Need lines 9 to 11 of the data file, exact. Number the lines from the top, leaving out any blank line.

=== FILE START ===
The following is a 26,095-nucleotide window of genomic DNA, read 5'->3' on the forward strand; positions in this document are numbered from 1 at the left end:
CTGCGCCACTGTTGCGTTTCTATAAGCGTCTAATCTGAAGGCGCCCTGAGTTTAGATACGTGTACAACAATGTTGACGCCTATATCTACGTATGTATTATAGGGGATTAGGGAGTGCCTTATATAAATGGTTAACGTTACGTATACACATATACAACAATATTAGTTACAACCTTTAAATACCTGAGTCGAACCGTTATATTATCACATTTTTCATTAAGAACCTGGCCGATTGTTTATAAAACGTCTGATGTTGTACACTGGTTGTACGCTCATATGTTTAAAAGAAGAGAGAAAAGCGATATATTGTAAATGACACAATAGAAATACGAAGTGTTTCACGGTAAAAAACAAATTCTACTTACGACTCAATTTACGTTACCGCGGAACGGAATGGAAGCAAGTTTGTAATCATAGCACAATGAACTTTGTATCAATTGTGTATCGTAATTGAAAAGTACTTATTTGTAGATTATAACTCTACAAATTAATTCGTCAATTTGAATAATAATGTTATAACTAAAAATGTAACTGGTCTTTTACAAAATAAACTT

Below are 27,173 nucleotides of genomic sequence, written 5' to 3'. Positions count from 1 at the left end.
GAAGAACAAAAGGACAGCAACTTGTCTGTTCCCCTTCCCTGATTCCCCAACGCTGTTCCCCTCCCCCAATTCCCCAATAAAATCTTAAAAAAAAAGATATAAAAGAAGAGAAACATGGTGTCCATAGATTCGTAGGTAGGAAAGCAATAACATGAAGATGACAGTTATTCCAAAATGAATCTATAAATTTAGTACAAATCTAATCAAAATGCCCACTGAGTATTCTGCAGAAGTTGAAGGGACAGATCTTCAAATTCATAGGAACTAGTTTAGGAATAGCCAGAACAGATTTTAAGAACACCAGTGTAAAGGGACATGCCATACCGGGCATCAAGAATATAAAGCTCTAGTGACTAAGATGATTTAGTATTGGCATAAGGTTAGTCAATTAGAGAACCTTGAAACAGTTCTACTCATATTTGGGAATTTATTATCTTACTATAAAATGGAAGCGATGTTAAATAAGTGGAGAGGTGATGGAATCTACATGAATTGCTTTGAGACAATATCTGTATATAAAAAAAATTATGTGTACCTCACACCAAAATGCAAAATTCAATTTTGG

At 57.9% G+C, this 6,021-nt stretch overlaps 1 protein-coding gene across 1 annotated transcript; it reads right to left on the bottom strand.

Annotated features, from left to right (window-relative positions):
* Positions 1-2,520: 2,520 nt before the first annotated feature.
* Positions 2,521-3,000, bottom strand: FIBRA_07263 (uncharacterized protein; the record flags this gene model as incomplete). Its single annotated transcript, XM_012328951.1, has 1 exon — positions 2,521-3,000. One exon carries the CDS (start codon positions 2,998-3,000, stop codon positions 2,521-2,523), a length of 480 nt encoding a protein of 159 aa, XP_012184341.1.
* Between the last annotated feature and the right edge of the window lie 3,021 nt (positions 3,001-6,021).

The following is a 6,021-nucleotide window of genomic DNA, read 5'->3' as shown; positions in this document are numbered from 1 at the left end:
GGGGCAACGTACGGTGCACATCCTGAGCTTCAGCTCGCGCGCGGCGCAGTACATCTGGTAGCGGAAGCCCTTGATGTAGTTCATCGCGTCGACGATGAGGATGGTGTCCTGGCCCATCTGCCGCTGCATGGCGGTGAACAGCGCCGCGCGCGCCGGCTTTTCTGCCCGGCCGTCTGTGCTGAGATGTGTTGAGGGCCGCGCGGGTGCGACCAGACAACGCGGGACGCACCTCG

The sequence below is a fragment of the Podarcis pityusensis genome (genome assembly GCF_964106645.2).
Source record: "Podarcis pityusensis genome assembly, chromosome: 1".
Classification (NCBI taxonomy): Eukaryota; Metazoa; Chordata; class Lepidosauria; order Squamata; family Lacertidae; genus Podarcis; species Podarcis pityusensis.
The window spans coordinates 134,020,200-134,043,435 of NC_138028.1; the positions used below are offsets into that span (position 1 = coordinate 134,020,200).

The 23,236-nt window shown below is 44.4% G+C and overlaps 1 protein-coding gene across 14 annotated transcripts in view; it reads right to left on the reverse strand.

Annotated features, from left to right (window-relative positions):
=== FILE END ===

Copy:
* Between the last annotated feature and the right edge of the window lie 3,021 nt (positions 3,001-6,021).

The following is a 6,021-nucleotide window of genomic DNA, read 5'->3' as shown; positions in this document are numbered from 1 at the left end:
GGGGCAACGTACGGTGCACATCCTGAGCTTCAGCTCGCGCGCGGCGCAGTACATCTGGTAGCGGAAGCCCTTGATGTAGTTCATCGCGTCGACGATGAGGATGGTGTCCTGGCCCATCTGCCGCTGCATGGCGGTGAACAGCGCCGCGCGCGCCGGCTTTTCTGCCCGGCCGTCTGTGCTGAGATGTGTTGAGGGCCGCGCGGGTGCGACCAGACAACGCGGGACGCACCTCG